Collum I (originally Collum Hall), located on the Georgia Southwestern State University (GSWSU) campus in Americus, Georgia, recently received an award for Excellence in Rehabilitation from the Georgia Trust for Historic Preservation. The rehabilitation project was designed by McCall Architecture of Valdosta, Georgia, and constructed by Allstate Construction, Inc. of Tallahassee, Florida, and was completed in 2011.
Located on the portion of the GSWSU campus known as the Third District A & M School/Georgia Southwestern College Historic District, Collum Hall (presently Collum I) was constructed between 1951 and 1952. With Governor Talmadge as the principal speaker, the building was dedicated on October 15, 1952. Designed by Logan and Williams as a men’s residence hall, Collum Hall was originally constructed at a cost of $166,800. It is one of eight contributing buildings which form the core of this historic campus.
Most recently, when GSWSU needed more space for administrative offices and classrooms, they began to look at Collum I. The first floor of this building had previously been renovated for classroom use but the second and third floors had not been renovated and were not currently being used. Initially, GSWSU personnel considered demolishing Collum I and re-building, but after careful consideration, the decision was made to proceed with an adaptive re-use renovation of this historic structure, converting a 1950s era dormitory into a very functional and modern academic building, and ultimately saving money and keeping the core of this historic campus intact.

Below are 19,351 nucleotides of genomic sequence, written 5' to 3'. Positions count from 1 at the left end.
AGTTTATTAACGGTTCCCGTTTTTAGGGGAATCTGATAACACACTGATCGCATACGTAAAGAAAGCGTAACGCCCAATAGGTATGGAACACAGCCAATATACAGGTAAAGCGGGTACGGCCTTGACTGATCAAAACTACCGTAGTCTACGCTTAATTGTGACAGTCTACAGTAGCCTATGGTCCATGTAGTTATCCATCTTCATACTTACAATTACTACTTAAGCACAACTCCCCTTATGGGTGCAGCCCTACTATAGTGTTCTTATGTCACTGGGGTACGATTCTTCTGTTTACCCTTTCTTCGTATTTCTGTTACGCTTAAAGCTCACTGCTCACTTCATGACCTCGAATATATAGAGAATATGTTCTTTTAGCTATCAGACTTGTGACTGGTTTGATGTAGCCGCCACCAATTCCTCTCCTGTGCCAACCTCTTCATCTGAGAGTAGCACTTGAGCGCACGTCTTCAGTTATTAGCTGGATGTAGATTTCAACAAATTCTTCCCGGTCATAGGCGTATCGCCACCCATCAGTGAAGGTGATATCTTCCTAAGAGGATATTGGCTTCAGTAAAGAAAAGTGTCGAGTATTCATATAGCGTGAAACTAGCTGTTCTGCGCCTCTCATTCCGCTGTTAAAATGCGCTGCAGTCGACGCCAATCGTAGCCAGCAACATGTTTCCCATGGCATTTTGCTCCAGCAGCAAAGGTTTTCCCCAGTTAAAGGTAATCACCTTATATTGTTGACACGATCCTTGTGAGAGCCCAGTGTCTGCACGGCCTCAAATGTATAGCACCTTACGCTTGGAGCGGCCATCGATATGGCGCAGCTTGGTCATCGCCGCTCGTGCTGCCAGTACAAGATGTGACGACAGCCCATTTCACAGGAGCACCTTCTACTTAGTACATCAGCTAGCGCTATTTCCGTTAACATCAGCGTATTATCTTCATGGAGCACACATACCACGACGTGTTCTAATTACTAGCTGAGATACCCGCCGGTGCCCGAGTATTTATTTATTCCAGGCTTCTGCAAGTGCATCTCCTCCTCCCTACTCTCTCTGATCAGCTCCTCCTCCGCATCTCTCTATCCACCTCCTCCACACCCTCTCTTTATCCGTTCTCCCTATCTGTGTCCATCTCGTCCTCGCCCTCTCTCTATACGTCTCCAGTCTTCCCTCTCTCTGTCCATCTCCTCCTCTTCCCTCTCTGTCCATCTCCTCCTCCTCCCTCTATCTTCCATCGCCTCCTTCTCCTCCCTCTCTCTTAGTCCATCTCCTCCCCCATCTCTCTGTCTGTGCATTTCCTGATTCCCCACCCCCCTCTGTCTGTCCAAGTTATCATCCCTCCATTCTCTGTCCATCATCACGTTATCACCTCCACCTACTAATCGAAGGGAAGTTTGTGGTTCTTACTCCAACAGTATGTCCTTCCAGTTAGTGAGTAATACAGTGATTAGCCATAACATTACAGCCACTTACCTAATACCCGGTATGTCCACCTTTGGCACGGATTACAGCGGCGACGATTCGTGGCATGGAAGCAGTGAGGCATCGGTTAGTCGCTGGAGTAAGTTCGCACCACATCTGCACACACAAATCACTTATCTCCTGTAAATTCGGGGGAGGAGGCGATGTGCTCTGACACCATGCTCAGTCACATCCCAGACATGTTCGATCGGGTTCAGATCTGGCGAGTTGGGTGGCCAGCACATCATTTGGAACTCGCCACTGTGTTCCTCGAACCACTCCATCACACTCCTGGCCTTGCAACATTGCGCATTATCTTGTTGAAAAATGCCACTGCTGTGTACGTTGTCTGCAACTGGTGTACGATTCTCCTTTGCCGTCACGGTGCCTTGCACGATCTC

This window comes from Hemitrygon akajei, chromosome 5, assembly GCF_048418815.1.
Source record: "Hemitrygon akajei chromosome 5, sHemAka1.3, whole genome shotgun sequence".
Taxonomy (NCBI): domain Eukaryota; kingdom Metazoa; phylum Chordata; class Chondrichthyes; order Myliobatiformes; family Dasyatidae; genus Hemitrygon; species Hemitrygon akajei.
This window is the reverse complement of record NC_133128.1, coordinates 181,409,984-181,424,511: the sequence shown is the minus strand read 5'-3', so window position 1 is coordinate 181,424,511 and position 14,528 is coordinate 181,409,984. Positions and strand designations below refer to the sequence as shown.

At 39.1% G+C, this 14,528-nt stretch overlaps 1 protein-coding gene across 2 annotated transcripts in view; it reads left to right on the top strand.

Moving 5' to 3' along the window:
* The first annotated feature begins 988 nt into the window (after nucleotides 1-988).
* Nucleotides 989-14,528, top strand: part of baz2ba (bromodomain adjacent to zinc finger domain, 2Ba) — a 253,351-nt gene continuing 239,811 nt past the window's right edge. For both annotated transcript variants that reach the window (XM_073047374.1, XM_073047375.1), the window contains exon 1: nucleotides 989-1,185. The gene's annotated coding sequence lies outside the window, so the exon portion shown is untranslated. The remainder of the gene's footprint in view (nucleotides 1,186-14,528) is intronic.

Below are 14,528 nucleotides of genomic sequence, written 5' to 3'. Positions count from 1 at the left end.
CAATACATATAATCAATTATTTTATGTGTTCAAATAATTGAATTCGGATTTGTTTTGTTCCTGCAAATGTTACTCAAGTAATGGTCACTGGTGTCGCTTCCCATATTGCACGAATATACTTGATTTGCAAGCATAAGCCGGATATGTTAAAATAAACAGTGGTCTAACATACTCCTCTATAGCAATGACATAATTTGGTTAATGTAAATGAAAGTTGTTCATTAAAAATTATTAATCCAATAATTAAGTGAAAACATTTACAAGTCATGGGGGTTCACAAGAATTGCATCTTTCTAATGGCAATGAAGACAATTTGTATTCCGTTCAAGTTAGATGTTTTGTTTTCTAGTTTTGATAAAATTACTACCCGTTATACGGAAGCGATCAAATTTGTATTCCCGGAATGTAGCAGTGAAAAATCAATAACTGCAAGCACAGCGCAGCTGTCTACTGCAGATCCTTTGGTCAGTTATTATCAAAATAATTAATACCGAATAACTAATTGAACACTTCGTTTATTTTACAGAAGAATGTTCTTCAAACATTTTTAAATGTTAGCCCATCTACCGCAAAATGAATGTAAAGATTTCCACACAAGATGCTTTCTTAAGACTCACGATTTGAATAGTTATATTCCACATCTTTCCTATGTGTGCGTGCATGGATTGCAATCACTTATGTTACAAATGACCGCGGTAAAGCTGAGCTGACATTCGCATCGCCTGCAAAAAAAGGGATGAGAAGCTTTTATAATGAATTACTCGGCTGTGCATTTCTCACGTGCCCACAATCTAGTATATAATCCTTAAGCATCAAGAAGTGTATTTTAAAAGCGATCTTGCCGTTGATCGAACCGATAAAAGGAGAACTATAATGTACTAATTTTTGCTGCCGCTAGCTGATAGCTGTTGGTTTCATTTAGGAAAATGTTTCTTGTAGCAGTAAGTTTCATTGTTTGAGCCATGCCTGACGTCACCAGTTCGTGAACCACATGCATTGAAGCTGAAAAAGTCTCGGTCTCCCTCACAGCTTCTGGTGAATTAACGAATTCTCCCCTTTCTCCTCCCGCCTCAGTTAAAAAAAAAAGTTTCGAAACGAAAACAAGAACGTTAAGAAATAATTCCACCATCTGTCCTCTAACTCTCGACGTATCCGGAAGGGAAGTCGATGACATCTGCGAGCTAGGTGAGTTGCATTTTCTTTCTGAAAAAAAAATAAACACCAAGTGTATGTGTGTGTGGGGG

This project included extensive abatement of hazardous materials on the second and third floors, while the first floor remained occupied and functional. Once the abatement was complete, all remaining finishes were removed, and existing wall partitions were removed to create larger classrooms, while leaving the original layout virtually unchanged, with a central hall flanked on both sides by rooms. Although the scope of the interior work of this project initially included only the second and third floors, the first floor (which had previously been renovated in an earlier project) required additional work in order to tie into existing systems and to remedy unforeseen conditions uncovered during demolition. In addition, the exterior of the three-story building was completely restored and an elevator/tower was sensitively placed at one end of the building.
Annually, The Georgia Trust for Historic Preservation recognizes preservation projects and individuals in the State who have made significant contributions to the field of historic preservation, and awards are presented on the basis of the contributions of the project, or person, to the community and/or State and on compliance with the Secretary of the Interior’s Standards for the Treatment of Historic Properties. Excellence in Rehabilitation awards recognize projects that make compatible use of a building through repair, alterations or additions while preserving features of the property that convey its historic value. We are very pleased that this project was chosen as a recipient of this award in 2014.